One preferred embodiment is a composition of the invention, as disclosed above, wherein formula (II) is formula (IIa); further wherein F(CF2)n is C4 to C6 perfluoroalkyl group, and further wherein X is O.

Another preferred embodiment is a composition of the invention, as disclosed above, wherein formula (II) is formula (IIb); preferably wherein F(CF2)n is C4 to C6 perfluoroalkyl group; more preferably wherein p and q are 1; and more preferably wherein X is O.

Another preferred embodiment is a composition of the invention, as disclosed above, wherein formula (II) is formula (IIc); and further wherein subscript n is 2 to 6 perfluoroalkylether group; and preferably wherein X is O.

Another preferred embodiment is a composition of the invention, as disclosed above, wherein formula (II) is formula (IId); and further wherein F(CF2)n is C4 to C6 perfluoroalkylether group; and preferably wherein X is O.

The second component (e) employed in the second stage polymerization is from about 10% to 30% by weight of one or more monomers of C1 to C18, straight, branched, or cyclic alkyl(meth)acrylate. Preferably the proportion of component (e) is from about 15% to about 25% by weight, more preferably from about 18% to about 23% by weight. Specific alkyl(meth)acrylates useful in component (e) are the same as those previously listed above for component (b).

The third component (f) employed in the second polymerization is from about 0.1% to about 10.0% by weight of one or more monomers selected from the group consisting of N-methylol(meth)acrylamide and monomers of formula (I)
R—(OCH2CH2)a—O—C(O)—C(R1)═CH2  (I)
wherein R is hydrogen, C1-C4 alkyl, or —C(O)—C(R1)═CH2, and R1 is H or CH3 Preferably the proportion of component (f) is from about 0.5% to about 7% by weight, more preferably from about 1% to about 5% by weight. Specific preferred monomers for component (f) are the same as those described above for component (c).

The polymer of the present invention has a fluorine content of from about 0.1% to about 10%. Preferably the fluorine content is from about 0.5% to about 7%, more preferably from about 0.5% to about 5%, and more preferably from about 1% to about 5%, each based on a product of 25% solids.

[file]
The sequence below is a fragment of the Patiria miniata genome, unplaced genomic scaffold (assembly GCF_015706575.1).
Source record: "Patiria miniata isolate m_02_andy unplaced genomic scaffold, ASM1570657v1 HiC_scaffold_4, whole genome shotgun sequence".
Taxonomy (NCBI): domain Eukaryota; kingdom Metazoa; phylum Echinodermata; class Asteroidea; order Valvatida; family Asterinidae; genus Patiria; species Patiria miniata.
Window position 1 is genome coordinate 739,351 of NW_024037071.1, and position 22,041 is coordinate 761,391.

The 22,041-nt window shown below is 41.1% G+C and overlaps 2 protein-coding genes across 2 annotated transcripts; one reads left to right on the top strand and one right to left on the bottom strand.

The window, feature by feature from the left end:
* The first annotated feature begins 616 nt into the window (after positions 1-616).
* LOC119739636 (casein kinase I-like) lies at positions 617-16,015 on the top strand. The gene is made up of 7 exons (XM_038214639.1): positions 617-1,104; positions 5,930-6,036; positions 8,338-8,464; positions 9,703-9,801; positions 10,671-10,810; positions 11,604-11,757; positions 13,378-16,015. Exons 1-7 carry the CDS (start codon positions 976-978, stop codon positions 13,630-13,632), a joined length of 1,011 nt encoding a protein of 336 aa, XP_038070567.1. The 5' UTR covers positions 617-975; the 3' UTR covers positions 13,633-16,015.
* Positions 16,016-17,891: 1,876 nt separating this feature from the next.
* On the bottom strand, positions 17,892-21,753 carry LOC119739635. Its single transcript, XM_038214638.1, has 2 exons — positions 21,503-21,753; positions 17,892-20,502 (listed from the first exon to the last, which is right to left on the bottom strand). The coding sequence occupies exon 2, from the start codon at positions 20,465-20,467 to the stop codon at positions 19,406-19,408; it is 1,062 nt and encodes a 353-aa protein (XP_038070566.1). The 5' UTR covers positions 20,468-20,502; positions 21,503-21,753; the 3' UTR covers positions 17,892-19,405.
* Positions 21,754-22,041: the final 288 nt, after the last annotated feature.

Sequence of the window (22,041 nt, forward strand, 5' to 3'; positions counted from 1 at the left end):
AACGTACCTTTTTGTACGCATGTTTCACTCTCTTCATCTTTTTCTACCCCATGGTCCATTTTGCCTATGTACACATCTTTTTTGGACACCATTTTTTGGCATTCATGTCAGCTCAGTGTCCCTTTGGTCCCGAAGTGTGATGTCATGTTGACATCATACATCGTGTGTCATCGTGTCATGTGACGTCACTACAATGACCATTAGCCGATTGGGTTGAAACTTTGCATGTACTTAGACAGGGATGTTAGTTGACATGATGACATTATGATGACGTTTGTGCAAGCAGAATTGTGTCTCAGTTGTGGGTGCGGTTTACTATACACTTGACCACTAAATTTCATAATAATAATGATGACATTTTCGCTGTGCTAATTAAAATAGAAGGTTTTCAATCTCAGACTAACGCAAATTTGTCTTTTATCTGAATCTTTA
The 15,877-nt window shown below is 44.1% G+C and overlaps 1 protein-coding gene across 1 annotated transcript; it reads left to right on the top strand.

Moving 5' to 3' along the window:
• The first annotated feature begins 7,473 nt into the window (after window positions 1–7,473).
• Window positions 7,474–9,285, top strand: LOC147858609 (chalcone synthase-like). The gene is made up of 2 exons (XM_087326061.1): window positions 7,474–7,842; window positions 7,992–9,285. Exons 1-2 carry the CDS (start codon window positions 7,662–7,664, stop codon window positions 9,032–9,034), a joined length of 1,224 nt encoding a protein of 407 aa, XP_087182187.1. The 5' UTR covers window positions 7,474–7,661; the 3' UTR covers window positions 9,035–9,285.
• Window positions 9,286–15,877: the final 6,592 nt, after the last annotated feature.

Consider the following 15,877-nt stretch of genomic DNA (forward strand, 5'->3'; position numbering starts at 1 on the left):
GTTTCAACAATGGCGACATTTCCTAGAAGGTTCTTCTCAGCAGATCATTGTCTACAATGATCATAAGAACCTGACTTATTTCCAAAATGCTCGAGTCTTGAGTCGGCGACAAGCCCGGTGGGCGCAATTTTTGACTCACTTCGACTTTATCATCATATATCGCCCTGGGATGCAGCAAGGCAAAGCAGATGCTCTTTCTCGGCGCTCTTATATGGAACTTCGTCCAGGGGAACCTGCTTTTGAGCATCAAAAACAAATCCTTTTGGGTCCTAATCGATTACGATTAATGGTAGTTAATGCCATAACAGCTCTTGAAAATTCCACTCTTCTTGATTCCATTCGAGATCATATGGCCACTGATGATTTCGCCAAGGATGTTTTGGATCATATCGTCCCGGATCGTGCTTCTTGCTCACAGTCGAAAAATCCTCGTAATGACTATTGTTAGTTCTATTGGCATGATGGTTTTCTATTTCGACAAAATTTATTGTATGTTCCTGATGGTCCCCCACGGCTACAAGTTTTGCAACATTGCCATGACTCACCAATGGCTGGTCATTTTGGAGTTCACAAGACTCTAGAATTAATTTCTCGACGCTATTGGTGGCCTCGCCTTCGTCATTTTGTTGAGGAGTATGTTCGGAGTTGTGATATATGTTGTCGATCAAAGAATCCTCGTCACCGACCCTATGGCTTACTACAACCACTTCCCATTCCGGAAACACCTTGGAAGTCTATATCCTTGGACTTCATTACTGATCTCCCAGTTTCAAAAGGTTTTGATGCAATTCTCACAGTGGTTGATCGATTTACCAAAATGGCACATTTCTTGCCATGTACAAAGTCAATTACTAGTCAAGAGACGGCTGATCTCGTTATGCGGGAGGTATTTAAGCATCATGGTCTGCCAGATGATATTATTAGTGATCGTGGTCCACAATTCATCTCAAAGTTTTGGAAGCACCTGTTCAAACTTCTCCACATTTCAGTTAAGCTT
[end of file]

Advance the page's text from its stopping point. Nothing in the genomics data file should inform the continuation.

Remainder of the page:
The polymerization reactions used to prepare the polymer of the present invention are typically conducted in the presence of a surfactant. Cationic, anionic and nonionic surfactants useful in the present invention are any of those surfactants commonly used for preparing aqueous emulsions. Suitable cationic agents include, for example, dodecyltrimethylammonium acetate, trimethyltetradecylammonium chloride, hexadecyltrimethylammonium bromide, trimethyloctadecylammonium chloride, ethoxylated alkyl amine salts, and others. A preferred example of a suitable cationic surfactant is the methyl chloride salt of an ethoxylated alkyl amine salt such as an 18-carbon alkylamine with 15 moles of ethylene oxide such as ETHOQUAD 18/25 available from Akzo Nobel, Chicago, Ill. Nonionic surfactants which are suitable for use herein include condensation products of ethylene oxide with C12 to C18 fatty alcohols, C12 to C18 fatty acids, alkyl phenols having 8 to 18 carbon atoms in the alkyl group, C12 to C18 alkyl thiols and C12 to C18 alkyl amines. A preferred example of a suitable nonionic surfactant, if used in combination with the cationic surfactant, is an ethoxylated tridecyl alcohol surfactant such as MERPOL SE available from Stepan Company, Northfield, Ill. Suitable anionic surfactants which are used herein include alkyl carboxylic acids and their salts, alkyl hydrogen sulfates and their salts, alkyl sulfonic acids and their salts, alkyl ethoxy sulfates and their salts, alpha olefin sulfonates, alkylamidoalkylene sulfonates, and the like. Generally preferred are those wherein the alkyl groups have 8 to 18 carbon atoms. Especially preferred is an alkyl sulfate sodium salt where the alkyl group averages about 12 carbons, such as SUPRALATE WAQE surfactant, available from Witco Corporation, Greenwich, Conn.

In addition to the above ingredients and water, the final emulsion polymer optionally contains auxiliary solvents such as tripropylene glycol, dipropylene glycol, 1,2-propanediol, hexylene glycol, propylene glycol, ethylene glycol, acetone and others. These may be present up to about 10% by weight, preferably between about 5% and about 10% by weight, of the wet emulsion.